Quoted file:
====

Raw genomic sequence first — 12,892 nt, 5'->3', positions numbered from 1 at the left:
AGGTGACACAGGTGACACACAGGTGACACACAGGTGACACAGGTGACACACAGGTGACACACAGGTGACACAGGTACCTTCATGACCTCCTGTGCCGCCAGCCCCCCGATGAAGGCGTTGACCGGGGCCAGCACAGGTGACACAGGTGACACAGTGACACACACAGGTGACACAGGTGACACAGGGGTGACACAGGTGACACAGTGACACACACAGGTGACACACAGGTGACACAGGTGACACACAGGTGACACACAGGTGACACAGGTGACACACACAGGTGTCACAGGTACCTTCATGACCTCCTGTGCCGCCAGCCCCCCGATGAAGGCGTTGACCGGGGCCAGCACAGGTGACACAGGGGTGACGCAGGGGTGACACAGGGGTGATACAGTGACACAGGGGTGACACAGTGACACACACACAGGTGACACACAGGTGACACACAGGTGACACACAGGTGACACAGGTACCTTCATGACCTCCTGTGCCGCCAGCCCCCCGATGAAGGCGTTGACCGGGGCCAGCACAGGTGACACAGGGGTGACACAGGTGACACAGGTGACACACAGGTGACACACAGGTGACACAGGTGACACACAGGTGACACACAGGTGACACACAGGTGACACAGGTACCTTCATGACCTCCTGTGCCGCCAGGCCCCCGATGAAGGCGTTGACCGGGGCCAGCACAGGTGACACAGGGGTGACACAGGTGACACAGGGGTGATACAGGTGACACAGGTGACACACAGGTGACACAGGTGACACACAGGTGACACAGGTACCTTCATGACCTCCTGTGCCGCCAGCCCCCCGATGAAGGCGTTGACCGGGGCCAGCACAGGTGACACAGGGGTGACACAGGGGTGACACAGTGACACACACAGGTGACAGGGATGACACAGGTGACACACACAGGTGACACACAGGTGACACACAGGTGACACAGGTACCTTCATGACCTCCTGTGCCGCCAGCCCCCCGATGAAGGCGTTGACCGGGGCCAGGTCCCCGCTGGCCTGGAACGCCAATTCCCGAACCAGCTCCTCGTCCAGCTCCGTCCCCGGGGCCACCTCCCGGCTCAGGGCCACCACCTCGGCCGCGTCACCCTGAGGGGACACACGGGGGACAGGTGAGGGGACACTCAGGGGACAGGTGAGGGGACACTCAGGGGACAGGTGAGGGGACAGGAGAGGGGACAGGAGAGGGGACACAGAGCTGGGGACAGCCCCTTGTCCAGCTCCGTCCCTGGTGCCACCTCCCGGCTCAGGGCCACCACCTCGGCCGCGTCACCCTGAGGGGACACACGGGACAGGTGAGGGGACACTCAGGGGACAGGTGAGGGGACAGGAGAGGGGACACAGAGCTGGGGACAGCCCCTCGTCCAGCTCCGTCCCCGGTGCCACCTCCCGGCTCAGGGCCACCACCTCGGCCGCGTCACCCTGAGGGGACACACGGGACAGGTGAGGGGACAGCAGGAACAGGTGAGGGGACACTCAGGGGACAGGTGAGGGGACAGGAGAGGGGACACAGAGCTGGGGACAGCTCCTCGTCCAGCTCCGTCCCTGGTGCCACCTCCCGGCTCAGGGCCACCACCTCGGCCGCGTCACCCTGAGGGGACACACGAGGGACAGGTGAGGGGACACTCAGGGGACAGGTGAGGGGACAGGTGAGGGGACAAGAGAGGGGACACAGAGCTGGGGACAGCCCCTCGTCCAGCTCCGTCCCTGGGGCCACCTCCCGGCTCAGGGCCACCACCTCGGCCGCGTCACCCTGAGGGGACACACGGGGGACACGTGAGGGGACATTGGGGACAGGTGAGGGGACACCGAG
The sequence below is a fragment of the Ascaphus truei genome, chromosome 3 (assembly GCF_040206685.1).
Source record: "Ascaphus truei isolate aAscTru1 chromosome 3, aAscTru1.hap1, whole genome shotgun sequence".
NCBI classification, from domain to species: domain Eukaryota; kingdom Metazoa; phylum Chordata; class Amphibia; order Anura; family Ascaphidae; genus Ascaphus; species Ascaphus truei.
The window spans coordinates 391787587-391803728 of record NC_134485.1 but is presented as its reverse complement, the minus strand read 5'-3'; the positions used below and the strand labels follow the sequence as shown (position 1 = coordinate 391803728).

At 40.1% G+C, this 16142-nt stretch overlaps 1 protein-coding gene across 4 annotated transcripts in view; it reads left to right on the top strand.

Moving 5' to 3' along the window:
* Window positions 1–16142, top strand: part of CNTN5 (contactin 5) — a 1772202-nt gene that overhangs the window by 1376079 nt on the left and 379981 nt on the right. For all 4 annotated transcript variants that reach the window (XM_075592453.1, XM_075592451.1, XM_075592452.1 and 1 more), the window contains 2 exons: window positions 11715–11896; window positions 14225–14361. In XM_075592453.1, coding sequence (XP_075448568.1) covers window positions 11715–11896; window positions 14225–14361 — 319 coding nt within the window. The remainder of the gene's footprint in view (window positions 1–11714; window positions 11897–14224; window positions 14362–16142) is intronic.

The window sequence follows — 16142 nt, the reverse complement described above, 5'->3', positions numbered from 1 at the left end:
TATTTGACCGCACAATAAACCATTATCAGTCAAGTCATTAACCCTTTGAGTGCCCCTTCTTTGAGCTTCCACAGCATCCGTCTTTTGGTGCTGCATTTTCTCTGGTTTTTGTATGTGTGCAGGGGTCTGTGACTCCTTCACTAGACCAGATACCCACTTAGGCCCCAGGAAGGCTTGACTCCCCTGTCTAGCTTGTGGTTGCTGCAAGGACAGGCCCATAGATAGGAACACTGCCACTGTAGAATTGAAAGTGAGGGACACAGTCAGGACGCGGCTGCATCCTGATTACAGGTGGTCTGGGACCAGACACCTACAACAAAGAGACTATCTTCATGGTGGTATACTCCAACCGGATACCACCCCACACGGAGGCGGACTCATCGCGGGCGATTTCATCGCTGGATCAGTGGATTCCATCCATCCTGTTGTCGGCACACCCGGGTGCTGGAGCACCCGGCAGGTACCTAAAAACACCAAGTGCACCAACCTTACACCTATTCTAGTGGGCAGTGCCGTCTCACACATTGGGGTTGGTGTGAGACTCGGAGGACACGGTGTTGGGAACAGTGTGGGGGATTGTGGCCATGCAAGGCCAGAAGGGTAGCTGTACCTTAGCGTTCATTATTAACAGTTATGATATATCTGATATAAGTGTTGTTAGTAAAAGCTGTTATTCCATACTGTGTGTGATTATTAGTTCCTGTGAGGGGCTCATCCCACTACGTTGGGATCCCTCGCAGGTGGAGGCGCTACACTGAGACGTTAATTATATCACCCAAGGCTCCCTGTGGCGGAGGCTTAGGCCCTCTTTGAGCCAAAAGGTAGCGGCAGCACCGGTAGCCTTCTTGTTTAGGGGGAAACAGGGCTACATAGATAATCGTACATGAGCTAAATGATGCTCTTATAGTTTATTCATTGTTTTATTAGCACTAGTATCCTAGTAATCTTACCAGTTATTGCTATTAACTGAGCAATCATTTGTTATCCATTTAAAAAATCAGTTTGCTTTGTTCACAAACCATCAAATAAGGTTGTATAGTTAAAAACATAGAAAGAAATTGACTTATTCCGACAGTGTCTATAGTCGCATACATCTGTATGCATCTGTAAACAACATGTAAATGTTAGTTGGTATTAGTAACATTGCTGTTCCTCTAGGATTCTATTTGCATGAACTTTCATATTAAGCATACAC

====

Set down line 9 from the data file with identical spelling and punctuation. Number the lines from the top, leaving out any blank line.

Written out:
* Window positions 1–16142, top strand: part of CNTN5 (contactin 5) — a 1772202-nt gene that overhangs the window by 1376079 nt on the left and 379981 nt on the right. For all 4 annotated transcript variants that reach the window (XM_075592453.1, XM_075592451.1, XM_075592452.1 and 1 more), the window contains 2 exons: window positions 11715–11896; window positions 14225–14361. In XM_075592453.1, coding sequence (XP_075448568.1) covers window positions 11715–11896; window positions 14225–14361 — 319 coding nt within the window. The remainder of the gene's footprint in view (window positions 1–11714; window positions 11897–14224; window positions 14362–16142) is intronic.